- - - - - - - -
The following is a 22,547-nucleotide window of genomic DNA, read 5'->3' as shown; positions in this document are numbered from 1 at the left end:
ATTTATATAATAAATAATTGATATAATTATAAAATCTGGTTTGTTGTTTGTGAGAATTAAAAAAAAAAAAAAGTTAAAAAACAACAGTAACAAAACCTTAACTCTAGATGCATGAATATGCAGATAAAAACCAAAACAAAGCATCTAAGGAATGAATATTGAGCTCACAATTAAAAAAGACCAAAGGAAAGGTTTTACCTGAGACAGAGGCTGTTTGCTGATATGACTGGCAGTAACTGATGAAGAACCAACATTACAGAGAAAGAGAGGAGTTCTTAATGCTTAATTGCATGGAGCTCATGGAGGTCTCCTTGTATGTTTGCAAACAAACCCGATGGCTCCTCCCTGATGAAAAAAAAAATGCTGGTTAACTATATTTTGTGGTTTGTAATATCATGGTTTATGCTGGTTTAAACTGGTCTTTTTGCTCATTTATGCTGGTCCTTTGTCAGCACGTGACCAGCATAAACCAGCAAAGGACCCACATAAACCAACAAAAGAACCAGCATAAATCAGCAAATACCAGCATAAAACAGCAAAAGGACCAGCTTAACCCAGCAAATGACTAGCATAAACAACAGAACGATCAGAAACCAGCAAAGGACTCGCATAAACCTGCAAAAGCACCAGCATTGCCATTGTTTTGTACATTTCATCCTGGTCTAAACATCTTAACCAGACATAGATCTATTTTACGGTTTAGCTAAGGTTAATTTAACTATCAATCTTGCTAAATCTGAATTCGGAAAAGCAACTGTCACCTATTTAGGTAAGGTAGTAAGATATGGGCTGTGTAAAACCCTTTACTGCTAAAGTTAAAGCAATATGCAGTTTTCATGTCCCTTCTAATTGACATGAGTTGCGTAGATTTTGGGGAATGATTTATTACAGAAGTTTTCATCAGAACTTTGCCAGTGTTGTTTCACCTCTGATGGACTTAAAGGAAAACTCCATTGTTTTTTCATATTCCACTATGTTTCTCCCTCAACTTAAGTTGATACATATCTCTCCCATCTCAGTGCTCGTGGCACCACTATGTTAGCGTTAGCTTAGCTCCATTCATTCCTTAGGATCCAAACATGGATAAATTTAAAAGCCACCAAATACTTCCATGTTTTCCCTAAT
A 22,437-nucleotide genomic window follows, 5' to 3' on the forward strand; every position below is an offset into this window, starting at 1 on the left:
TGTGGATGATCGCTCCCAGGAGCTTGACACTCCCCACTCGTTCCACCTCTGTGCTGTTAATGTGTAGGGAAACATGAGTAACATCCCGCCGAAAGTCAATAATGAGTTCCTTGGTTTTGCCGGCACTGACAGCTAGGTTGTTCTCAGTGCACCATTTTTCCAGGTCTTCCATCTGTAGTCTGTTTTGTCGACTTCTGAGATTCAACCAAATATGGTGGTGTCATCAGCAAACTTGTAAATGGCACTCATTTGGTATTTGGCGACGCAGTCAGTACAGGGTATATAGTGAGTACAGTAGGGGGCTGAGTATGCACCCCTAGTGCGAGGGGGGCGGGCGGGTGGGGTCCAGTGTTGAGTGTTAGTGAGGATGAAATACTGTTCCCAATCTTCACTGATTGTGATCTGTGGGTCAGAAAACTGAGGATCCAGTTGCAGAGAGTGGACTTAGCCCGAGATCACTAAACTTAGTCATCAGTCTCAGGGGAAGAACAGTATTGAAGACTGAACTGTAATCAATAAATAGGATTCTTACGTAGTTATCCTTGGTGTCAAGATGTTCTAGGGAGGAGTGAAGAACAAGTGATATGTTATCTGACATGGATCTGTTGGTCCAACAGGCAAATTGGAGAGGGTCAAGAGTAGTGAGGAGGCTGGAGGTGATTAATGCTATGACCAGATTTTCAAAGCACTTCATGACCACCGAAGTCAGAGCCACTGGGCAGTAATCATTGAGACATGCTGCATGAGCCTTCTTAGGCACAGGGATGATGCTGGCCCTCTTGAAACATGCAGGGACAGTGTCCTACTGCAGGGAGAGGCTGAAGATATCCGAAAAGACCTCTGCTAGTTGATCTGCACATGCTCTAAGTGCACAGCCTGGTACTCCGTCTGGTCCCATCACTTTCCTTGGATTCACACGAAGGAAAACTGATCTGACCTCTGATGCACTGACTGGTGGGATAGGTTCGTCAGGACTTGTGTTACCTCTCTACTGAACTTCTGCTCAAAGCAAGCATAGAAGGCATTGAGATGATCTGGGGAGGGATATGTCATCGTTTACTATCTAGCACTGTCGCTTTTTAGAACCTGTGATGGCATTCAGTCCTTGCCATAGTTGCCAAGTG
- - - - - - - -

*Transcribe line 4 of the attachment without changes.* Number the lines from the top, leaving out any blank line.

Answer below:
TGTGGATGATCGCTCCCAGGAGCTTGACACTCCCCACTCGTTCCACCTCTGTGCTGTTAATGTGTAGGGAAACATGAGTAACATCCCGCCGAAAGTCAATAATGAGTTCCTTGGTTTTGCCGGCACTGACAGCTAGGTTGTTCTCAGTGCACCATTTTTCCAGGTCTTCCATCTGTAGTCTGTTTTGTCGACTTCTGAGATTCAACCAAATATGGTGGTGTCATCAGCAAACTTGTAAATGGCACTCATTTGGTATTTGGCGACGCAGTCAGTACAGGGTATATAGTGAGTACAGTAGGGGGCTGAGTATGCACCCCTAGTGCGAGGGGGGCGGGCGGGTGGGGTCCAGTGTTGAGTGTTAGTGAGGATGAAATACTGTTCCCAATCTTCACTGATTGTGATCTGTGGGTCAGAAAACTGAGGATCCAGTTGCAGAGAGTGGACTTAGCCCGAGATCACTAAACTTAGTCATCAGTCTCAGGGGAAGAACAGTATTGAAGACTGAACTGTAATCAATAAATAGGATTCTTACGTAGTTATCCTTGGTGTCAAGATGTTCTAGGGAGGAGTGAAGAACAAGTGATATGTTATCTGACATGGATCTGTTGGTCCAACAGGCAAATTGGAGAGGGTCAAGAGTAGTGAGGAGGCTGGAGGTGATTAATGCTATGACCAGATTTTCAAAGCACTTCATGACCACCGAAGTCAGAGCCACTGGGCAGTAATCATTGAGACATGCTGCATGAGCCTTCTTAGGCACAGGGATGATGCTGGCCCTCTTGAAACATGCAGGGACAGTGTCCTACTGCAGGGAGAGGCTGAAGATATCCGAAAAGACCTCTGCTAGTTGATCTGCACATGCTCTAAGTGCACAGCCTGGTACTCCGTCTGGTCCCATCACTTTCCTTGGATTCACACGAAGGAAAACTGATCTGACCTCTGATGCACTGACTGGTGGGATAGGTTCGTCAGGACTTGTGTTACCTCTCTACTGAACTTCTGCTCAAAGCAAGCATAGAAGGCATTGAGATGATCTGGGGAGGGATATGTCATCGTTTACTATCTAGCACTGTCGCTTTTTAGAACCTGTGATGGCATTCAGTCCTTGCCATAGTTGCCAAGTG